The last time the euro was below $1.30 USD was over a year ago. It's below $1.30 once again. This despite the fact that the consensus had been for the US dollar to continue to be under pressure and see further declines. The fundamentals in the US haven't really changed much. There's still a monster-sized deficit and growing and there's even talk about the US spending all its income servicing debt in a few short years.
What's changed is the financial fiasco unraveling in Greece and gripping Europe by proxy. That has the investors scurrying and flying to the US dollar. It's a short term relief for the dollar where in normal conditions (in my opinion) should be trading at parity with the euro.
For now the market is nervous because it doesn't know how deep the rabbit hole in Europe goes and as usual the governments aren't saying much, lest they spook the markets even more. That has opened a short-term advantage for the dollar.
But my feeling is that the favorable period for the dollar will soon pass as Europe bites the bullet and faces the issue head-on, instead of wavering and hoping that the situation will correct itself. If the US hasn't addressed its deficit issue by then (and I see no evidence of that), the dollar will resume its slide and who knows how far the American rabbit hole will go.
Citibank MasterCard - for me it started years ago like many others. The 0% offer in the mail and the 1% cashback, and I was in the game. Fast-forward a few years and the cashback is still there but I just received a notice that the interest rate on the card will soon be 23.99%. It hasn't happened abruptly. First it was 5%, then 9%, then 13%, then 17%, then 20%, and now 24%. What is it with the 0.99%? Do they think that consumers are stupid?
Ok, I'm not exactly a profitable customer for these guys. I never carry a balance. Yes, they make a marginal profit from merchant charges, of which they return 1% back to me, and who knows how long that's going to last. But with new consumer protection laws looming the banks have just gone wild, hiking fees and charges and interests all over the map. Why stop at 24%? Why not 50% or 100% or even 10,000%?
But wait, it gets even better. The letter states that if the account is in good standing and there are $1,500 or more in monthly charges, they'll credit 10% of the total interest for the given month. "This can offset the increase in your purchase APR.", the letter states. How kind of the bank to make this generous offer.
First of all, the naïve customer may think that the bank will drop the interest rate from 24% to 14% - hardly. That's 10% of the 24%, for the grand total of 2.4% in credits. In other words the interest rate will be 21.6%. Second, who has the time to spread out the charges every month in a precise manner to take advantage of the credit? Third, who is going to make certain that the bank is actually abiding by this rule? I'm sure the rules are so complex that the bank will never have to honor the credit. And last, as stated in the letter, "We reserve the right to change or end this program with 30 days' prior written notice." In other words, good luck getting a dime back.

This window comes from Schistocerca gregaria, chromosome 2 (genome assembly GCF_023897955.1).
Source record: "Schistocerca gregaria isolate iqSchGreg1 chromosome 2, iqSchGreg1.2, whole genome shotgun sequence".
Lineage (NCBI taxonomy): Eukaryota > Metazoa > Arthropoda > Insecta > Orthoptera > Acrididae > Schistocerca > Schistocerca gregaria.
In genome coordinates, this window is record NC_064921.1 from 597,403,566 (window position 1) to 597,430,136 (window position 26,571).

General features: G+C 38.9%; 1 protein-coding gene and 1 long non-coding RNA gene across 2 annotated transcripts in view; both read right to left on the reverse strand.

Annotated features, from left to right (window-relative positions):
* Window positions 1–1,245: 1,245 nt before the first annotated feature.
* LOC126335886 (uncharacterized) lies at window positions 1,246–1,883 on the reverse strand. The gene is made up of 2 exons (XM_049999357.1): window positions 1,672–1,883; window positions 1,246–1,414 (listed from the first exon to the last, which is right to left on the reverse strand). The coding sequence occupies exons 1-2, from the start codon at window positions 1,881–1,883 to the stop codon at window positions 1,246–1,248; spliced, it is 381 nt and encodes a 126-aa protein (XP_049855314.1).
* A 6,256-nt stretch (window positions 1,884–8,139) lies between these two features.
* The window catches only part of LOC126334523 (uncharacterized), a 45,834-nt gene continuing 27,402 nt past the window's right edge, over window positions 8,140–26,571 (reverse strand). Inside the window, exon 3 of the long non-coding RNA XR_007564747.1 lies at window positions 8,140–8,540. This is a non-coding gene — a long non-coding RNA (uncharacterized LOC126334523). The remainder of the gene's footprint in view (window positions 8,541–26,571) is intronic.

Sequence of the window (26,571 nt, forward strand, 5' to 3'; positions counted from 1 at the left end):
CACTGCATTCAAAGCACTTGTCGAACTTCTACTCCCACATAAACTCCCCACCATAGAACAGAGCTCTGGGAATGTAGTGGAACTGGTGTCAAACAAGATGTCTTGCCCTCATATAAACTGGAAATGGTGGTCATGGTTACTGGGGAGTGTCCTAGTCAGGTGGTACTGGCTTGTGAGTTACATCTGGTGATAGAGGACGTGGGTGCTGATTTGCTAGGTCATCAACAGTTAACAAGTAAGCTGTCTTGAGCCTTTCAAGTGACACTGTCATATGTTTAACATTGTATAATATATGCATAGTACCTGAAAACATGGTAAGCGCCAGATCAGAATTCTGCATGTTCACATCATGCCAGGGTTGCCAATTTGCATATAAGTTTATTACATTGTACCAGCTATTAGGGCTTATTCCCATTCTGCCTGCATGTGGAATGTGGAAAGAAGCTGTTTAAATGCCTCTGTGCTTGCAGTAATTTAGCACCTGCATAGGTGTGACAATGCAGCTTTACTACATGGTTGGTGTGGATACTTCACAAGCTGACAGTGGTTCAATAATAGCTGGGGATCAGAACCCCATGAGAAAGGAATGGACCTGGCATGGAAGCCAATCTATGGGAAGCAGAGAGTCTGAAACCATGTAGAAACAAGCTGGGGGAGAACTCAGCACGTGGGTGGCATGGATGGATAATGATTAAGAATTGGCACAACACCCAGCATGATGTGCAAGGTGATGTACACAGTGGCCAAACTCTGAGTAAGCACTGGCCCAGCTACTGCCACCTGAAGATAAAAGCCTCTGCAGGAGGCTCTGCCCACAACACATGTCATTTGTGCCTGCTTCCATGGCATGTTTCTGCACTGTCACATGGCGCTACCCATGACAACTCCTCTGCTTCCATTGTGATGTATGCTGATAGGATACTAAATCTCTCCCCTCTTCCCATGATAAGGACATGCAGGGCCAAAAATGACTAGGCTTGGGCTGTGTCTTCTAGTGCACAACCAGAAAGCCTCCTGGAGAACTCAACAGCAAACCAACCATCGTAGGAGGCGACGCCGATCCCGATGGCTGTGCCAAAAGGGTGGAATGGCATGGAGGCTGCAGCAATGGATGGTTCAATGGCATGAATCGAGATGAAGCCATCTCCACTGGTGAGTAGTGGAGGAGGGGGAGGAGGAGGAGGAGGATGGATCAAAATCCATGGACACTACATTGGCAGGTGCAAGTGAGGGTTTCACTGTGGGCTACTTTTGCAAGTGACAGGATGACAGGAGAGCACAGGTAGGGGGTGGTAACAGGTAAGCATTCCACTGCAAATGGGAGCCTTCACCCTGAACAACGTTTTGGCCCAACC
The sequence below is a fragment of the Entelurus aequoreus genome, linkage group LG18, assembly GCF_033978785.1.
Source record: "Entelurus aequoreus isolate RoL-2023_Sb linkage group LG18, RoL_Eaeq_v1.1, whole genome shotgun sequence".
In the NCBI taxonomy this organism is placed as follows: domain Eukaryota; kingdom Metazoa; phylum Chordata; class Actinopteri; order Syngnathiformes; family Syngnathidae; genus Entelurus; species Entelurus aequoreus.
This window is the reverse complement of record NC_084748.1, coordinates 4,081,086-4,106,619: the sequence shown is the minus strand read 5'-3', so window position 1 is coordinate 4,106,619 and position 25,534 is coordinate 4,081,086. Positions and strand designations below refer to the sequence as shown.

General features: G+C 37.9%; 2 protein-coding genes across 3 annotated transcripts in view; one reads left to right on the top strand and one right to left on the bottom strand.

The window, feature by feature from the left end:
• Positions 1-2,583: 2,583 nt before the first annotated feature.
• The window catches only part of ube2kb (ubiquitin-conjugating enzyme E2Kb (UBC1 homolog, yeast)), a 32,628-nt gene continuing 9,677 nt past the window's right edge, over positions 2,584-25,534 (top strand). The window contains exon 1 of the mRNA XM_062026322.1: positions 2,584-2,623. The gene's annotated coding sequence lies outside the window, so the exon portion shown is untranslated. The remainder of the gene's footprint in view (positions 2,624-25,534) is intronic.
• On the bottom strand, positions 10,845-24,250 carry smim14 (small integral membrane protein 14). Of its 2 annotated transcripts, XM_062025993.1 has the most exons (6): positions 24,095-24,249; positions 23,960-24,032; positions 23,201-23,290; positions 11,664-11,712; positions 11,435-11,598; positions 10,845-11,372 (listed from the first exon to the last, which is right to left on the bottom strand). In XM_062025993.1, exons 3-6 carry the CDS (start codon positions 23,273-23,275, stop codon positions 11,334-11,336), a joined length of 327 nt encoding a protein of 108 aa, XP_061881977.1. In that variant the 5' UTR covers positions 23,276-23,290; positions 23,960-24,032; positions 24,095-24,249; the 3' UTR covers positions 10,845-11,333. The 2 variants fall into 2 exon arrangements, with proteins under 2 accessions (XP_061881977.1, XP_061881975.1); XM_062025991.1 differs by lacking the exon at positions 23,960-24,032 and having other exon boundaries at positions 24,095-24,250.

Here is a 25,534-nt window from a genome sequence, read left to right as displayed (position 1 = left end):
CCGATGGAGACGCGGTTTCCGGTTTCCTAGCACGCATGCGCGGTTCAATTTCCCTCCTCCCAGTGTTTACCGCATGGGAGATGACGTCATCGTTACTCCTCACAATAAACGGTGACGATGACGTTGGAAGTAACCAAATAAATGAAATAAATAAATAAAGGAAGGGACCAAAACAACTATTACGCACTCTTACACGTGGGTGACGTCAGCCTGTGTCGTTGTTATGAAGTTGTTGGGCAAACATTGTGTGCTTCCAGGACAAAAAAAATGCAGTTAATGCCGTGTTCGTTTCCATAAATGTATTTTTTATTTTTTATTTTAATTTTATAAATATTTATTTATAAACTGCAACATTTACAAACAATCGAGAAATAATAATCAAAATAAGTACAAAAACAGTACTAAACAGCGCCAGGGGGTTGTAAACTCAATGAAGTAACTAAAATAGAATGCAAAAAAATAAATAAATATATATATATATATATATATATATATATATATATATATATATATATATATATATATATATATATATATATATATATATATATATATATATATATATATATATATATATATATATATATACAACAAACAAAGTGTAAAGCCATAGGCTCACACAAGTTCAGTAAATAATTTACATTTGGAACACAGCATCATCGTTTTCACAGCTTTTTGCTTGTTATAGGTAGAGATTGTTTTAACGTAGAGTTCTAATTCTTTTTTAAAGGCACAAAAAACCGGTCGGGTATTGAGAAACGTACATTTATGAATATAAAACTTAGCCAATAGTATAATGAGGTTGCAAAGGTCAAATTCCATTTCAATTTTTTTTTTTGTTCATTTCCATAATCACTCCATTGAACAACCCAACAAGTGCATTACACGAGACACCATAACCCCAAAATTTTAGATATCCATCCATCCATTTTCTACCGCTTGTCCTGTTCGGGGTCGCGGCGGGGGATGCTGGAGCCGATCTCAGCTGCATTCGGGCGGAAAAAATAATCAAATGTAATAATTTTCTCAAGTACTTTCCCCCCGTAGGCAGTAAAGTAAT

There are some who advocate ditching credit cards altogether and paying everything with cash instead. It's a great idea on the surface, but hardly practical. The banks have rigged the system so well that a cash-only lifestyle in the modern world is all but impossible. Try to book a flight, rent a car, reserve a hotel room, or shop online and you'll be running back to the credit card with your tail between your legs. Use a debit card? Good luck getting your money back when a hacker empties your bank account and vanishes into the ether.
For now the only thing you can do is to use the credit card sparingly, pay off your balances every month, and just try to stay one step ahead of the banks as they continue to change the rules of the game in the hopes of tripping you up.
by robert hashemian @ 10:02 pm Filed under: money —
This is probably old news to some but it came as a surprise to me. As I have done so for many years, I booked a flight online with a foreign carrier with offices in the US and made a credit card payment in US Dollars. About a month later I got slapped with an unexplained foreign transaction fee. After some inquiry I was told that my credit card was charged in an overseas location, probably the airline's headquarters in their native country, and per new rules I had to pay this fee even though the amount charged was in US Dollars.
Credit card companies have gotten real sneaky with their fees these days. In today's global economy when you make a purchase using a credit card, you can't be sure where, geographically speaking, your card may be charged. In my case, the order was probably routed to the carrier's datacenter in their native country. In past this was of no consequence as long as the amount was in US Dollars. But now the greedy credit card companies have decided to tack on additional fees for these cases.
Something to be careful about the next time you make a purchase. The price you pay may not be the final price. What's next? Charging fees if you use your card outside your hometown? Seems silly, but nothing is beyond these shady companies when it comes to helping themselves to your hard-earned money. So much for the consumer protection laws.